The buy to let market is currently booming and with such a high demand for rental properties, it makes sense to invest if you have some spare cash. But if you decide to renovate, you could face something of a dilemma. Do you spend a bit of cash doing up your rental property or is renovation a waste of money?
The problem with renovating a rental property soon after purchase is that it involves spending extra money, and if you have already blitzed your savings on the deposit and other expenses, you might not have anything left. One way to avoid falling into this trap is to make a careful assessment of the property before you buy. And if you think the expense is justified, borrow a bit extra on the mortgage to cover the cost.
The Cost of Renovations
Ask your real estate agent for advice: how much rental income can you expect before and after a renovation? Look at the figures and make a judgement as to whether the extra income justifies the expense. It may take a few years to recoup the cost of the renovations, but a nice modern property is easier to let and you are less likely to have extended void periods (which are a landlord’s worst nightmare). So if you are ready to do some renovation, here are the areas you should be concentrating on.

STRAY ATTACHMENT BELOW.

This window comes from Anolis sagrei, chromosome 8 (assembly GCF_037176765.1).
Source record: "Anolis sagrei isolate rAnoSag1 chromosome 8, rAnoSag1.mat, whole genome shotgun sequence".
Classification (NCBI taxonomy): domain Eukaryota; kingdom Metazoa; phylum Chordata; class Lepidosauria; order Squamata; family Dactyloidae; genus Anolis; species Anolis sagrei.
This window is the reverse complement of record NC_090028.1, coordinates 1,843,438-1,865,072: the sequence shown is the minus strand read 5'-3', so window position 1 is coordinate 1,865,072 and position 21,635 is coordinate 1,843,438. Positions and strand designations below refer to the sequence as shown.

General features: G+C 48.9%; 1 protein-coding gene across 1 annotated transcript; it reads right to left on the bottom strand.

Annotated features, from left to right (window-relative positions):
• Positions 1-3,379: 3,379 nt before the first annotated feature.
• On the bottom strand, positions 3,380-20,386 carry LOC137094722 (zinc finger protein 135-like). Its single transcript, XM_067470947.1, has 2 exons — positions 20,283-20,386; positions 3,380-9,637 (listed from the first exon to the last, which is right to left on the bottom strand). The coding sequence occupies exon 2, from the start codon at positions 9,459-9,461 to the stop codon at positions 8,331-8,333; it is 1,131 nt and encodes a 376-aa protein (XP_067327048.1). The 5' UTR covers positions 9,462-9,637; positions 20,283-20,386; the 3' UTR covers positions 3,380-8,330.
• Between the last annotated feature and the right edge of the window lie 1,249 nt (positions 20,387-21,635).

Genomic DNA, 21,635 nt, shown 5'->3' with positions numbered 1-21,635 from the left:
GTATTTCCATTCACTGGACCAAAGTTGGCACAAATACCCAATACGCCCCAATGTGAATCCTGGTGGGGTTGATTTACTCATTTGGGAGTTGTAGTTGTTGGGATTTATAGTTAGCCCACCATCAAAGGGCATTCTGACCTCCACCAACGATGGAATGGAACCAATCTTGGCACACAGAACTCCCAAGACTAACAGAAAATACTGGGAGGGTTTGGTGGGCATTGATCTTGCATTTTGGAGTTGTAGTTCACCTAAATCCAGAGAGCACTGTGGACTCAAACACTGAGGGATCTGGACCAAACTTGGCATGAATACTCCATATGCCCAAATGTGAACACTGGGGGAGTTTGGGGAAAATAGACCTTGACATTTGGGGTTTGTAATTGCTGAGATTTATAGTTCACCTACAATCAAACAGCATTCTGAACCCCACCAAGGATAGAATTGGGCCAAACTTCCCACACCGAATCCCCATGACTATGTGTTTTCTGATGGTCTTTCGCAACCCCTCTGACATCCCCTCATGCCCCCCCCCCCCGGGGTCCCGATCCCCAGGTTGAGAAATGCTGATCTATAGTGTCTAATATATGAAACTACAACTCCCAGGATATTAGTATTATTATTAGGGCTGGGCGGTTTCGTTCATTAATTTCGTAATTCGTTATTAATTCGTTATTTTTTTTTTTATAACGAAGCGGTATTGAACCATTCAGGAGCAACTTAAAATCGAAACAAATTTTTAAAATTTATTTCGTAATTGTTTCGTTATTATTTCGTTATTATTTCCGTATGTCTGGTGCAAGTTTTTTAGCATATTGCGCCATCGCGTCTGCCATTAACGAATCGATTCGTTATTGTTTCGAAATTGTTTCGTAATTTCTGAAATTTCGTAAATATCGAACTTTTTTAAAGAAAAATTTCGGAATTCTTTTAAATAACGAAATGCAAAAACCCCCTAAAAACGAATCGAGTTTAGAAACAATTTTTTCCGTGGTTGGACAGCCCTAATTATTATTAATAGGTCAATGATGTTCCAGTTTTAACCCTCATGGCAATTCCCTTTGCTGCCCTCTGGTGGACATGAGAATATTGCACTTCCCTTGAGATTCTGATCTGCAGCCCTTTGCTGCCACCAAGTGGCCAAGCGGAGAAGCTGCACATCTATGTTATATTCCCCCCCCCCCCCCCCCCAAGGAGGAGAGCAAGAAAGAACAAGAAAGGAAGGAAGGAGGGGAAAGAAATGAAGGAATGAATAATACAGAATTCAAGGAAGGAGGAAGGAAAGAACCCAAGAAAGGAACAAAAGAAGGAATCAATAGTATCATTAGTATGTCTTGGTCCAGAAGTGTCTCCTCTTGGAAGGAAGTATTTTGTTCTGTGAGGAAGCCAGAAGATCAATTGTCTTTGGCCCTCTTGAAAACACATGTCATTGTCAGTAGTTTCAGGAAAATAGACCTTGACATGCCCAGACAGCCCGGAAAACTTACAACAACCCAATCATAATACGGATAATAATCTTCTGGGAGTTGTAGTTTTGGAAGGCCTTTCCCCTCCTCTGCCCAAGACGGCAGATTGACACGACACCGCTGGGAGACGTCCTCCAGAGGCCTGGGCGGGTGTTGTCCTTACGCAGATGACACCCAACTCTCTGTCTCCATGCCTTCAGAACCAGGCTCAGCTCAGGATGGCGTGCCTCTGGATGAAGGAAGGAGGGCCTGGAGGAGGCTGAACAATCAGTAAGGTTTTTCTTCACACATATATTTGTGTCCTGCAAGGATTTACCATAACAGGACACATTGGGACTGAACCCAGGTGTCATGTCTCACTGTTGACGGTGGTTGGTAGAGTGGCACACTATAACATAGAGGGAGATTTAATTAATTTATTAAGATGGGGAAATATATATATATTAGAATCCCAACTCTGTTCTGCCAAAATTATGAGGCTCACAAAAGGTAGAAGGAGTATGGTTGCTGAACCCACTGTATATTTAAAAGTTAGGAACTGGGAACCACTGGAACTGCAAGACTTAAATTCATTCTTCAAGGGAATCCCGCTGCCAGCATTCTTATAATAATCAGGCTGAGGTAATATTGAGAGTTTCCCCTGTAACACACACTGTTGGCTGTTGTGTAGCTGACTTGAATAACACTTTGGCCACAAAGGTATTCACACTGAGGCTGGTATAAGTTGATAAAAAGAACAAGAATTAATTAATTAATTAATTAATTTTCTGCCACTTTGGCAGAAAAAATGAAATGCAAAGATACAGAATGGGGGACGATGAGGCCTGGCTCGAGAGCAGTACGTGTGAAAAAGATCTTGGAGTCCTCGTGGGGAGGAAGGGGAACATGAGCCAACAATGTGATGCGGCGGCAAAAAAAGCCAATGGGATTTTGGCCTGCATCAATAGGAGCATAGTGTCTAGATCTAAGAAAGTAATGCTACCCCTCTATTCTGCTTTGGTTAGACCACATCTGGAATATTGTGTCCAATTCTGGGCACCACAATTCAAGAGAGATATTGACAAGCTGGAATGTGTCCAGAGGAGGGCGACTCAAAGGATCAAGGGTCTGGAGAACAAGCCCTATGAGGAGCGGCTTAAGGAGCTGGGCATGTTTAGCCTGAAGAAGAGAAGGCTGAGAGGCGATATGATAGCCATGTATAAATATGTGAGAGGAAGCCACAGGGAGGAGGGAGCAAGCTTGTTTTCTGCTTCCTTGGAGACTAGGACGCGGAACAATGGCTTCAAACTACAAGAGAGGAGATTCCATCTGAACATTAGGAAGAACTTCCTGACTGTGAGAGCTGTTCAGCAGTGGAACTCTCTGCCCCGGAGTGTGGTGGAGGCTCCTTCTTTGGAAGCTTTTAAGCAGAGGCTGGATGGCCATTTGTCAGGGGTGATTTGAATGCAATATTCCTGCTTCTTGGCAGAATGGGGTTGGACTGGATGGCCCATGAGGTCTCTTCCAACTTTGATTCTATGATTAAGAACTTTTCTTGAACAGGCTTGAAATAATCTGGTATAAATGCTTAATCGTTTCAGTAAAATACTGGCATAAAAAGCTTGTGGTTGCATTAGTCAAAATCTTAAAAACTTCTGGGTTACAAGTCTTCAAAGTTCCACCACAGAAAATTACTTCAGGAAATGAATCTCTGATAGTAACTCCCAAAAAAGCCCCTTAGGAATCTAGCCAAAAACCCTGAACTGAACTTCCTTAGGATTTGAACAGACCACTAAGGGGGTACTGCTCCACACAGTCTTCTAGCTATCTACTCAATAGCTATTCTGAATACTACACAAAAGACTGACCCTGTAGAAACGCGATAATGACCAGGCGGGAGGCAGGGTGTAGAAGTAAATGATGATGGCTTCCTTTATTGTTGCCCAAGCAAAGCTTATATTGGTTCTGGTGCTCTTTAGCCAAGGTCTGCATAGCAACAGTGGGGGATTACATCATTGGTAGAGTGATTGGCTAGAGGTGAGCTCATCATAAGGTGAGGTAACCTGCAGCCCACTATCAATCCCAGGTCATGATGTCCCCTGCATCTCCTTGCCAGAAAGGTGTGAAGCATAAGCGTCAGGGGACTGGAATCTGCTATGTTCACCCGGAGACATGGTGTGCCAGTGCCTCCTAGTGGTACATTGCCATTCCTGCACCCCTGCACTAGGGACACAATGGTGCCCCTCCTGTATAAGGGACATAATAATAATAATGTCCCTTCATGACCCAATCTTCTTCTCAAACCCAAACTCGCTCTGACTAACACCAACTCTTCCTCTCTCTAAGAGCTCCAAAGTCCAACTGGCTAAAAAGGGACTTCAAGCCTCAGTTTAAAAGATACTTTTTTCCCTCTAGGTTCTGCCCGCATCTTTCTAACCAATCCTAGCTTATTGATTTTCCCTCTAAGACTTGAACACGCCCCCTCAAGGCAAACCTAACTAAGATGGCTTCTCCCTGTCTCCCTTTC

Kitchens are tricky. It very much depends on the type of tenant you hope to attract. Professionals will expect a high-end kitchen whereas students won’t appreciate granite counter tops or, more importantly, bother to look after them. A halfway decent kitchen is essential however, so if the existing one is falling apart, replace with a nice new one to match the lifestyle of your target tenants.
Bathrooms suffer a lot of wear and tear in rental properties and it won’t be long before the grout begins to look grubby and the bath needs resealing. White bathrooms suites are best because they are cheap and easy to match with any colour tiles and accessories. Dark tiles stay cleaner for longer, although you may need to re-grout periodically. Another top tip is to use decent quality faucets because cheaper ones break far more quickly.
Carpets rarely stand up to the impact of tenants and you should budget to replace carpets every two or three years or so. Laminate can be a good alternative because it is more resistant to stains, but avoid fitting laminate in kitchens and bathrooms because of the moisture problem. It is also a bad idea to fit carpet in a bathroom; vinyl is a much more hygienic choice.
Invest in the best quality central heating boiler you can afford, as this will save you a fortune on repairs later on.
There is a lot to think about when letting properties out, but don’t forget to prepare a property inventory before you accept a new tenant. You can either prepare your own property inventory or use a professional company such as hertsinventories.co.uk.